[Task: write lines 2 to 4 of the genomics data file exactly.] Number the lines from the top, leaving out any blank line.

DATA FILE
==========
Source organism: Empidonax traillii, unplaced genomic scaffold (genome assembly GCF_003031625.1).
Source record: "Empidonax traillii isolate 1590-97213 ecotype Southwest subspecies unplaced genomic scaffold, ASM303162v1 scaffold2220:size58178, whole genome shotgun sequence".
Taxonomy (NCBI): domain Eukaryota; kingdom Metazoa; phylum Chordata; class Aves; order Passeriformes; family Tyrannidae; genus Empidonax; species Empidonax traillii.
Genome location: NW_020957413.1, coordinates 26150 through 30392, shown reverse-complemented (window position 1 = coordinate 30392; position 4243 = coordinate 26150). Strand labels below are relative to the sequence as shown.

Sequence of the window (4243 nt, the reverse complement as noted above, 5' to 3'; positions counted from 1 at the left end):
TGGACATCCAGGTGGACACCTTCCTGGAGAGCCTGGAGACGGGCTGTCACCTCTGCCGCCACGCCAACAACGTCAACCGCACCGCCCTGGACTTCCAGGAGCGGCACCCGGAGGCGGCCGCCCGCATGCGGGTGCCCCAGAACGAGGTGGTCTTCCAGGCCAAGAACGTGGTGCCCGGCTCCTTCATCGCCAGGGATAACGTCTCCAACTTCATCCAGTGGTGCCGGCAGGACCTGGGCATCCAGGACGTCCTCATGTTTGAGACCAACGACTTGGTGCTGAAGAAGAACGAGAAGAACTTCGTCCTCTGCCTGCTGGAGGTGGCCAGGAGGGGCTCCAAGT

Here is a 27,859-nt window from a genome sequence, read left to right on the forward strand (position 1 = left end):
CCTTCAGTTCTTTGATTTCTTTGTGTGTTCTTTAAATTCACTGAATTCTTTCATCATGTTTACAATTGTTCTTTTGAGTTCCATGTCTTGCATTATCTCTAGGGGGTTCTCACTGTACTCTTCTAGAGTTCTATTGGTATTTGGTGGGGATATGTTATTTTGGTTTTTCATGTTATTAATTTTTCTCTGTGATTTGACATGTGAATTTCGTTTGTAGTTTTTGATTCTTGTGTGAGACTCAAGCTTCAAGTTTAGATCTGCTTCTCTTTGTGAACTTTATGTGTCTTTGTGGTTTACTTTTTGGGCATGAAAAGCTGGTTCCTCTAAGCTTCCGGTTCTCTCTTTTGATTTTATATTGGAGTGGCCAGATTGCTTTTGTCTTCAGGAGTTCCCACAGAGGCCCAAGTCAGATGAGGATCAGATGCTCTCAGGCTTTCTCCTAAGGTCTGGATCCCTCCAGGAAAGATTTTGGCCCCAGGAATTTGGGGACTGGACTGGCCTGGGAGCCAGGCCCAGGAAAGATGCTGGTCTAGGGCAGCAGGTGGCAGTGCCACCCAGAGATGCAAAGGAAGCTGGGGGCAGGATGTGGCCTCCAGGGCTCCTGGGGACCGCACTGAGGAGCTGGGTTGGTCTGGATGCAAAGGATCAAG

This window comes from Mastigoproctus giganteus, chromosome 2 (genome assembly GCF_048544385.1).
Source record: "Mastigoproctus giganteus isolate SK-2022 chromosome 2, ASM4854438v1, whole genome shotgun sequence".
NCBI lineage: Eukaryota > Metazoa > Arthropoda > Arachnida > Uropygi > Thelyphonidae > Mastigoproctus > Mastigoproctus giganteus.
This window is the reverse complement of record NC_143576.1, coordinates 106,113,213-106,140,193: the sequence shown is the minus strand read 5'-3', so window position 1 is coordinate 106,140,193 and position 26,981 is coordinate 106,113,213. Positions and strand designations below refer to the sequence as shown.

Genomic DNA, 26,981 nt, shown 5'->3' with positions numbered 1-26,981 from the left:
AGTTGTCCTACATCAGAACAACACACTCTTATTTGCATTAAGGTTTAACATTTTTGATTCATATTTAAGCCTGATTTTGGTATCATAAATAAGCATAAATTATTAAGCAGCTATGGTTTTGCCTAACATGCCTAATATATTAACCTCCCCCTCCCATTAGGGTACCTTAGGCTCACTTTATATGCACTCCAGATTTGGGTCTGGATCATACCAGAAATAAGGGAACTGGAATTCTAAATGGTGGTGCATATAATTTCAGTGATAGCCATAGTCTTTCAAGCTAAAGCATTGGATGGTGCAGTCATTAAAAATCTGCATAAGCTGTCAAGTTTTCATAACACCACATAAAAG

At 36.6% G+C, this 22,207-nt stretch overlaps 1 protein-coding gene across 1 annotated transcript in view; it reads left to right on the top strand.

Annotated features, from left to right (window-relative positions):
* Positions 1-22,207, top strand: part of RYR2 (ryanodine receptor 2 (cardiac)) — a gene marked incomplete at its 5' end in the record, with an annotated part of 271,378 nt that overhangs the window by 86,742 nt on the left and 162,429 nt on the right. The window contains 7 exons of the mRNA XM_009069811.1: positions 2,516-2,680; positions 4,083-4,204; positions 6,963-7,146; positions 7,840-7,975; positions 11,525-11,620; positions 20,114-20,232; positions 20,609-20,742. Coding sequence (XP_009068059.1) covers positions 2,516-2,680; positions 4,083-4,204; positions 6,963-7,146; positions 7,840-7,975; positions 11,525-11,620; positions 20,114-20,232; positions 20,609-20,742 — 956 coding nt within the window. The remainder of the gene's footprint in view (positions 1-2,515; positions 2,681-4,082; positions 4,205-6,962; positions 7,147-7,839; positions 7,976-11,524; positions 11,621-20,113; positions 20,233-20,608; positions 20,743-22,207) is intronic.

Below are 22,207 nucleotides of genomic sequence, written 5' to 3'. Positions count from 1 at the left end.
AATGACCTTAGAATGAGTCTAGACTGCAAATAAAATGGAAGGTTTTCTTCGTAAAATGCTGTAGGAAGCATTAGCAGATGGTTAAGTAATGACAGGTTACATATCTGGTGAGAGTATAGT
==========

Source record: "Empidonax traillii isolate 1590-97213 ecotype Southwest subspecies unplaced genomic scaffold, ASM303162v1 scaffold2220:size58178, whole genome shotgun sequence".
Taxonomy (NCBI): domain Eukaryota; kingdom Metazoa; phylum Chordata; class Aves; order Passeriformes; family Tyrannidae; genus Empidonax; species Empidonax traillii.
Genome location: NW_020957413.1, coordinates 26150 through 30392, shown reverse-complemented (window position 1 = coordinate 30392; position 4243 = coordinate 26150). Strand labels below are relative to the sequence as shown.